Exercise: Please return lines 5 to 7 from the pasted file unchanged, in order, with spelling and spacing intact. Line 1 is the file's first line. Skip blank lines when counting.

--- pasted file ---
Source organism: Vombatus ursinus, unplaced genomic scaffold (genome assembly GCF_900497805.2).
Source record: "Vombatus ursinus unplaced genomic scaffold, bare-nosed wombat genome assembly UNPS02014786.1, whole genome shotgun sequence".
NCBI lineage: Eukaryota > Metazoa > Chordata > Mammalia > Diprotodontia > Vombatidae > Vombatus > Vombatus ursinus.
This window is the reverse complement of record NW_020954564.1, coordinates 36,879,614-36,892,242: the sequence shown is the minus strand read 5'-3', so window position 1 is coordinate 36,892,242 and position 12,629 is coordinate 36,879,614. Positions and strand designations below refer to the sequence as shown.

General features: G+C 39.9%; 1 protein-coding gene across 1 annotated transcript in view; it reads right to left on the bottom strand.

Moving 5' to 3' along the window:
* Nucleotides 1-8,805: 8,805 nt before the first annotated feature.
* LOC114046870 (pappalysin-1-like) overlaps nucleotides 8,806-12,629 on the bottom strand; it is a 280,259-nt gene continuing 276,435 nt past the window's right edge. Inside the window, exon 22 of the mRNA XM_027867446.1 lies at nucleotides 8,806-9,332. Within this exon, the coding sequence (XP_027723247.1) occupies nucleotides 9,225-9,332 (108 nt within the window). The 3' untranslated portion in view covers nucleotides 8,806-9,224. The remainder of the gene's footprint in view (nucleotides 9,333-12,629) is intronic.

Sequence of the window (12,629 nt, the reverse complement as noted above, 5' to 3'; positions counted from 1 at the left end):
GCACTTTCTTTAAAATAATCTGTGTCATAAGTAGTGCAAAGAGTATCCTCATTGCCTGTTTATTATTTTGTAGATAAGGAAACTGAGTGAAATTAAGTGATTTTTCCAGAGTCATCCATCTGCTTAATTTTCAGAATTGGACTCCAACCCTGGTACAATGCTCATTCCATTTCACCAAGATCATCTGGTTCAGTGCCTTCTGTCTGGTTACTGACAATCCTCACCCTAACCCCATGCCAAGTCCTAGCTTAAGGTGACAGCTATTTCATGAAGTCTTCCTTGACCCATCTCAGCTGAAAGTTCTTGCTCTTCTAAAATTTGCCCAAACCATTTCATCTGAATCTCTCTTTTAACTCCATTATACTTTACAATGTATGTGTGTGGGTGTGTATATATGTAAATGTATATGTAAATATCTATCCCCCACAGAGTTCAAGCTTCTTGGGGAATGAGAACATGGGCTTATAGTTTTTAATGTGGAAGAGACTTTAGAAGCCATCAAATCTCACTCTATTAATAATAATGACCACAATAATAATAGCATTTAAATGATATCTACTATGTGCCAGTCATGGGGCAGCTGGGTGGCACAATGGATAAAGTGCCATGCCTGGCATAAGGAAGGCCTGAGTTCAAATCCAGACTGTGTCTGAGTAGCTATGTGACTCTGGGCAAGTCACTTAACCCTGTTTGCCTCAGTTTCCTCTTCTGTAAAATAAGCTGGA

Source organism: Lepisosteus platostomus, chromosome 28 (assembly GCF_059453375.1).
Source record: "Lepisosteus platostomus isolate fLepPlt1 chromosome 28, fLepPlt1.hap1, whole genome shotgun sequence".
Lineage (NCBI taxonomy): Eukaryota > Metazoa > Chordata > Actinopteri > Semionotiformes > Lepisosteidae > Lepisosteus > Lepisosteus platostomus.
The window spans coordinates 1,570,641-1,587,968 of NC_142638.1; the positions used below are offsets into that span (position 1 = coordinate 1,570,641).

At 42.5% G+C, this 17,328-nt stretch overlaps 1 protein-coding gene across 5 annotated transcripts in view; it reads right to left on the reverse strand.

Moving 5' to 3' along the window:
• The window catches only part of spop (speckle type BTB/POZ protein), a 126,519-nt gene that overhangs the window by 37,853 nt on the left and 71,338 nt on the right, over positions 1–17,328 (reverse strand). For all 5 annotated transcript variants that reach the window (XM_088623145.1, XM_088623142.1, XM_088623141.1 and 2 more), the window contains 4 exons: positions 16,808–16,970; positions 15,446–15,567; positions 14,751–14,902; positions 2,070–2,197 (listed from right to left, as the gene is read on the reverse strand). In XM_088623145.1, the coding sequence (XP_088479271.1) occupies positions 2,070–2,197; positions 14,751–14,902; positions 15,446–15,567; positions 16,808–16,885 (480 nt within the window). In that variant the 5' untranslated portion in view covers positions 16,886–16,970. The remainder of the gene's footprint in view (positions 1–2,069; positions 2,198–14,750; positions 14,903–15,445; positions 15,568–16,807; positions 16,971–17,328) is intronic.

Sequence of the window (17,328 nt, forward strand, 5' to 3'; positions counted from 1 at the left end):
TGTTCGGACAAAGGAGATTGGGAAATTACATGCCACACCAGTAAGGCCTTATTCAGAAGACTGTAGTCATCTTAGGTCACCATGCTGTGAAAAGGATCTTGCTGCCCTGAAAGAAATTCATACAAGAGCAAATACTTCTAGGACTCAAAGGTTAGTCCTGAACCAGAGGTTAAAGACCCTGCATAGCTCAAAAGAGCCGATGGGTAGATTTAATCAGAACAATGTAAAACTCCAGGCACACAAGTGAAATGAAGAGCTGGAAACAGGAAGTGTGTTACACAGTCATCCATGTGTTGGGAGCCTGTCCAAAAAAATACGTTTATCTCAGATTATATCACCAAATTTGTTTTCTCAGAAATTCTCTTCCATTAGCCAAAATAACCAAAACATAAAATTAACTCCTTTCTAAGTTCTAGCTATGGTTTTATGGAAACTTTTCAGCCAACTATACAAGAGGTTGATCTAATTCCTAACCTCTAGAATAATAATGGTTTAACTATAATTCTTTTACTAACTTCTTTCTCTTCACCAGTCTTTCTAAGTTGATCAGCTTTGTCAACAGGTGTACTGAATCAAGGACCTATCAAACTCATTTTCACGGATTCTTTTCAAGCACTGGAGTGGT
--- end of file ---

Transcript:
General features: G+C 39.9%; 1 protein-coding gene across 1 annotated transcript in view; it reads right to left on the bottom strand.

Moving 5' to 3' along the window:
* Nucleotides 1-8,805: 8,805 nt before the first annotated feature.